Here’s what automakers can do when cars have built-in smartphone capabilities.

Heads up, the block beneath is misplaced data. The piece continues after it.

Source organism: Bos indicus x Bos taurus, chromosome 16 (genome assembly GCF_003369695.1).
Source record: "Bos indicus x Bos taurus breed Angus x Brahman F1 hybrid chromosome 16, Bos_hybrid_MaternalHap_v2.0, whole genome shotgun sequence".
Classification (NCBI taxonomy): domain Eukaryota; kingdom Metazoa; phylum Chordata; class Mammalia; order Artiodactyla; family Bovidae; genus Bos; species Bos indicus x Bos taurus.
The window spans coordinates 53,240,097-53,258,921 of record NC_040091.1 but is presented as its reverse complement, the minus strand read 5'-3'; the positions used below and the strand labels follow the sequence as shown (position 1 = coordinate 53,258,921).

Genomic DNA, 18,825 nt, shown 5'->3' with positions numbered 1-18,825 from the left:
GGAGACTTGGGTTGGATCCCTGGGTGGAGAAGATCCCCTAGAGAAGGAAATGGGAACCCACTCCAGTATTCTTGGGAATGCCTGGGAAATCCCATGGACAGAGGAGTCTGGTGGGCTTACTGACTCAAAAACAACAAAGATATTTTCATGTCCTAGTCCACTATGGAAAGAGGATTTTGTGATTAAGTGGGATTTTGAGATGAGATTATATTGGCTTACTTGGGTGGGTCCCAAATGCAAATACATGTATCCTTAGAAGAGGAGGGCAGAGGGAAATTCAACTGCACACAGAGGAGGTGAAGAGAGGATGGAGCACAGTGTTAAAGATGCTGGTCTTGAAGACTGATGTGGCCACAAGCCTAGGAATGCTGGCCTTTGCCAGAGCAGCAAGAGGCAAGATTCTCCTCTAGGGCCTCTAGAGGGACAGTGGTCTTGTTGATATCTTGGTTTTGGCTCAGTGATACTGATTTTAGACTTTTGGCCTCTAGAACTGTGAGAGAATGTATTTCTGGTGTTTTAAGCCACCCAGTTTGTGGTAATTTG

It’s no secret that cars are trying to replicate the smartphone experience. Touchscreen interfaces are common in today’s cars, dashboard designers take UI tips from iPhones, and automakers want to build apps for cars. And starting this year, large automakers like General Motors are taking the next obvious step and integrating 4G LTE service into their cars. Drivers pay a monthly service fee for in-car 4G that’s separate from their smartphones, and use it for an array of services from movies for kids in the backseat to sophisticated GPS-on-steroids solutions. It’s a win-win for automakers, the dealers who sell the 4G add-ons, and carriers like AT&T. But is it a win for consumers?